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University AV: Doubling Down in the Downturn

The worst economic crisis since the Great Depression is forcing some institutions of higher education to scale back or delay AV projects. Yet the federal government's efforts to pump money into the overall economy could trickle down to universities, giving decision makers the confidence they need to invest in AV technology.

The worst economic crisis since the Great Depression is forcing some institutions of higher education to scale back or delay AV projects. Yet the federal government's efforts to pump money into the overall economy could trickle down to universities, giving decision makers the confidence they need to invest in AV technology.

Like videoconferencing in corporate America, AV technology resonates with universities in an economic downturn.

Like videoconferencing in corporate America, AV technology resonates with universities in an economic downturn.

Credit: Labolito, Manning And Brandenberg, Temple Creative Services

In addition to transforming education, AV could help weather the recession. University administrators say it provides a competitive advantage in attracting students and donors, in part because it contributes to a school's image as a cutting-edge institution. "[Schools] are cutting and doubling down at the same time," says Sean Brown, vice president of education at Sonic Foundry. "They are reshuffling priorities. The entire pro AV industry needs to be more flexible."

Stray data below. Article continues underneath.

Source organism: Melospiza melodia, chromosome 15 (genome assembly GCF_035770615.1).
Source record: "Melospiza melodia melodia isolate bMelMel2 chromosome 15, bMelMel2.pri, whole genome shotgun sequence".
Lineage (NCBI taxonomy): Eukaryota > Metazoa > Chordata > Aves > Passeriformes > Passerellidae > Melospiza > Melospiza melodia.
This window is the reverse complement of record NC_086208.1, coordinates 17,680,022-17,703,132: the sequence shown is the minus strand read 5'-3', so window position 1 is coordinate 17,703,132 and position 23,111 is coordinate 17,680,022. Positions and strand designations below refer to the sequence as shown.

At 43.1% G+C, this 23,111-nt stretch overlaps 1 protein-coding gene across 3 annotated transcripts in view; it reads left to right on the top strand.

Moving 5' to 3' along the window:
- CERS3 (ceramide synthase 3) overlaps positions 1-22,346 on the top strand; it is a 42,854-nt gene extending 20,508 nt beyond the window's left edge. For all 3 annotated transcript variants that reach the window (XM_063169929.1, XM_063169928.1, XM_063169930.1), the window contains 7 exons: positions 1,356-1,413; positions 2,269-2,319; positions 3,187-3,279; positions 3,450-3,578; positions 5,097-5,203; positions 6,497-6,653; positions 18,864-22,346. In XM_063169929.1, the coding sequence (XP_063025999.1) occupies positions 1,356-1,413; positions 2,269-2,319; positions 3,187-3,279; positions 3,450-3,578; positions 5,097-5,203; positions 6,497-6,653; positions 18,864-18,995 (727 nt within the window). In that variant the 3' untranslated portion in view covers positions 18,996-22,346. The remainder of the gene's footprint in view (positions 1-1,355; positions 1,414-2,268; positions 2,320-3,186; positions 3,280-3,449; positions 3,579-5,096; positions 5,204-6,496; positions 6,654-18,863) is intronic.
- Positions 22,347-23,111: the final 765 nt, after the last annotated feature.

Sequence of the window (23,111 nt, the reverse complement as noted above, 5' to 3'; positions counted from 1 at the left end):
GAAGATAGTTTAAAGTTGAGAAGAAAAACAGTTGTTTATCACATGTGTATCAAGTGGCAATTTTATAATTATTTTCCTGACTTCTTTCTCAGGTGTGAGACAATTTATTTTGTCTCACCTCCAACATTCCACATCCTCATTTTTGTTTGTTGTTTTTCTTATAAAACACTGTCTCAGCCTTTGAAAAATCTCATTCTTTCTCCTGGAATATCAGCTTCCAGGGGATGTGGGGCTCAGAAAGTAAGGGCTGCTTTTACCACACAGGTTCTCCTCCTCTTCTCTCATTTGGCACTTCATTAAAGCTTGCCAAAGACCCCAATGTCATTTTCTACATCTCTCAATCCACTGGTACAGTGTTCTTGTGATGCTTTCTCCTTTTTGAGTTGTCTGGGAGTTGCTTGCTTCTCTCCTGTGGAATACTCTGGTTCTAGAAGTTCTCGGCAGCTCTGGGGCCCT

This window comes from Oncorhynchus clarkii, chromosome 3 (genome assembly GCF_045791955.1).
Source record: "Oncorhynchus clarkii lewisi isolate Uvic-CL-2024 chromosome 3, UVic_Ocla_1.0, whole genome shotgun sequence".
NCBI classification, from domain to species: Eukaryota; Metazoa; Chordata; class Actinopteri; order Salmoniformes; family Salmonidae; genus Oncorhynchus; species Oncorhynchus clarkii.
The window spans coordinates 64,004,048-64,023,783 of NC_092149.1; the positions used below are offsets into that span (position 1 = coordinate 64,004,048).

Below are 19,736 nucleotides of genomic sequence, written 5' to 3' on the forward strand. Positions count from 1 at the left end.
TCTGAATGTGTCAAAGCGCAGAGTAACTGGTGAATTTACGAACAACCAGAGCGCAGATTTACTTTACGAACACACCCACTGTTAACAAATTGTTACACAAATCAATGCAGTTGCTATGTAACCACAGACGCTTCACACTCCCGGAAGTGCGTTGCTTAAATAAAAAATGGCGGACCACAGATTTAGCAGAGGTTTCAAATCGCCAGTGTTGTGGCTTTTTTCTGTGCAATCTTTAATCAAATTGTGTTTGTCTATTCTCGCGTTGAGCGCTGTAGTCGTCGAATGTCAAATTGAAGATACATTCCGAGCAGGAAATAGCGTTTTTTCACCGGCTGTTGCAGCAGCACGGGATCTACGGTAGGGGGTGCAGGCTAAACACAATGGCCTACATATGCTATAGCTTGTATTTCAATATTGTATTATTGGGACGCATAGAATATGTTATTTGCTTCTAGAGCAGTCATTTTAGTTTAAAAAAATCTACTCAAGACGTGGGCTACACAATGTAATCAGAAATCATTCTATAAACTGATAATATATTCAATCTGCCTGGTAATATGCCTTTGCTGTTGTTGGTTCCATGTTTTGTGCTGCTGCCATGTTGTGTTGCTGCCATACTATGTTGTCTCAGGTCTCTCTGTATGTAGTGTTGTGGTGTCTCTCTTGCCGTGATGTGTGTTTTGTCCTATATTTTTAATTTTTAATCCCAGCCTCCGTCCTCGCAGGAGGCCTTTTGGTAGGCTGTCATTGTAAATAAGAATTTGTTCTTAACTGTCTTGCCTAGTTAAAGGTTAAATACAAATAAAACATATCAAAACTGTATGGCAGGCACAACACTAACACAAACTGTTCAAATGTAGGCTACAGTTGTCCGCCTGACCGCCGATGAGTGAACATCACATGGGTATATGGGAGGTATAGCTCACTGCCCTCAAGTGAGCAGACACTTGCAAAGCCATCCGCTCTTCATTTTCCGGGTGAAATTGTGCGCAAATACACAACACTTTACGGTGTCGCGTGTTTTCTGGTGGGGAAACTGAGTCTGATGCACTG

"We have projects already in the works, so we haven't seen much of a slowdown," says Jeff Jaramillo, senior director of business products management at Christie.

Cautious Optimism

George Tsintzouras, Christie's director of business products management, sees cautious optimism among customers instead of panic or cutbacks. He attributes professional AV's resiliency to long sales and development cycles and technology investments, such as $20,000 projectors, that aren't decided at the last minute.

But Tsintzouras has noticed more concern over ownership and maintenance costs, reliability, and the "green" characteristics of products, such as energy use. (Before the recession, schools were increasingly calculating ownership costs up front rather than wrapping them into operating budgets.)

AV consultants, who have traditionally tried to anticipate technology trends in order to protect clients against wasteful obsolescence, continue to do so, but the recession is forcing them to look at more affordable alternatives. One example: wide-format displays. "There has always been a cost to future-proofing," Tsintzouras says. "Maybe Wide XGA is good enough. Maybe 720p is enough."

Paul Igoe, account manager at integrator Total Video Products, says although he's noticed some cutbacks, AV has proven its educational value so convincingly that it might be less sensitive to budget pressures. "It's like saying you're going to cut back on textbooks," he says.

Hardware and software that allow schools to stream classes over the Web continue to gain acceptance during the recession, says Brown, whose company sells the products. "Our business is increasing right now," he says. "Streaming is a multiplier. It defeats distance, and it's a quality enhancer."